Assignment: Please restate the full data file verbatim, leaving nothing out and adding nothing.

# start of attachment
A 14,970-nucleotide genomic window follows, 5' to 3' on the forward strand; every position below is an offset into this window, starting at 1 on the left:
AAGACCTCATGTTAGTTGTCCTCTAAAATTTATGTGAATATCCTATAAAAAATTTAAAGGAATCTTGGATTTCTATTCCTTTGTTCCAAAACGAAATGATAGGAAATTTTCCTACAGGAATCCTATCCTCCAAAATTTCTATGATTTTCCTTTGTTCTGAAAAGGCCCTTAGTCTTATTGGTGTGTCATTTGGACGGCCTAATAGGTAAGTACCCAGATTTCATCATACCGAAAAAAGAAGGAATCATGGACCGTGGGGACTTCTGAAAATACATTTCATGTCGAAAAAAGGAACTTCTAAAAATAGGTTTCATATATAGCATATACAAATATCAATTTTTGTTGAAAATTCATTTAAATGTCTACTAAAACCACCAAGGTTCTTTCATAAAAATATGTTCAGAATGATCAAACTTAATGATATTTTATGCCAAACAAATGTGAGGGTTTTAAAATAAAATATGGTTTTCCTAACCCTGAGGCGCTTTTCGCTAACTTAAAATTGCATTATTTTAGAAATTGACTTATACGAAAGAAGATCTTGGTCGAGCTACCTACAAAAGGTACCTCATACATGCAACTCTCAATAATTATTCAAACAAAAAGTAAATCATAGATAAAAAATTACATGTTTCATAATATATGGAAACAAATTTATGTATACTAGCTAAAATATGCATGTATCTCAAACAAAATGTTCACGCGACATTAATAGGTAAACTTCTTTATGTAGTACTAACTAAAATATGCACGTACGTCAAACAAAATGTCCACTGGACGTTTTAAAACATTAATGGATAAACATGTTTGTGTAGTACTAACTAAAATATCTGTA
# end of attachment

A 14,970-nucleotide genomic window follows, 5' to 3' on the forward strand; every position below is an offset into this window, starting at 1 on the left:
AAGACCTCATGTTAGTTGTCCTCTAAAATTTATGTGAATATCCTATAAAAAATTTAAAGGAATCTTGGATTTCTATTCCTTTGTTCCAAAACGAAATGATAGGAAATTTTCCTACAGGAATCCTATCCTCCAAAATTTCTATGATTTTCCTTTGTTCTGAAAAGGCCCTTAGTCTTATTGGTGTGTCATTTGGACGGCCTAATAGGTAAGTACCCAGATTTCATCATACCGAAAAAAGAAGGAATCATGGACCGTGGGGACTTCTGAAAATACATTTCATGTCGAAAAAAGGAACTTCTAAAAATAGGTTTCATATATAGCATATACAAATATCAATTTTTGTTGAAAATTCATTTAAATGTCTACTAAAACCACCAAGGTTCTTTCATAAAAATATGTTCAGAATGATCAAACTTAATGATATTTTATGCCAAACAAATGTGAGGGTTTTAAAATAAAATATGGTTTTCCTAACCCTGAGGCGCTTTTCGCTAACTTAAAATTGCATTATTTTAGAAATTGACTTATACGAAAGAAGATCTTGGTCGAGCTACCTACAAAAGGTACCTCATACATGCAACTCTCAATAATTATTCAAACAAAAAGTAAATCATAGATAAAAAATTACATGTTTCATAATATATGGAAACAAATTTATGTATACTAGCTAAAATATGCATGTATCTCAAACAAAATGTTCACGCGACATTAATAGGTAAACTTCTTTATGTAGTACTAACTAAAATATGCACGTACGTCAAACAAAATGTCCACTGGACGTTTTAAAACATTAATGGATAAACATGTTTGTGTAGTACTAACTAAAATATCTGTA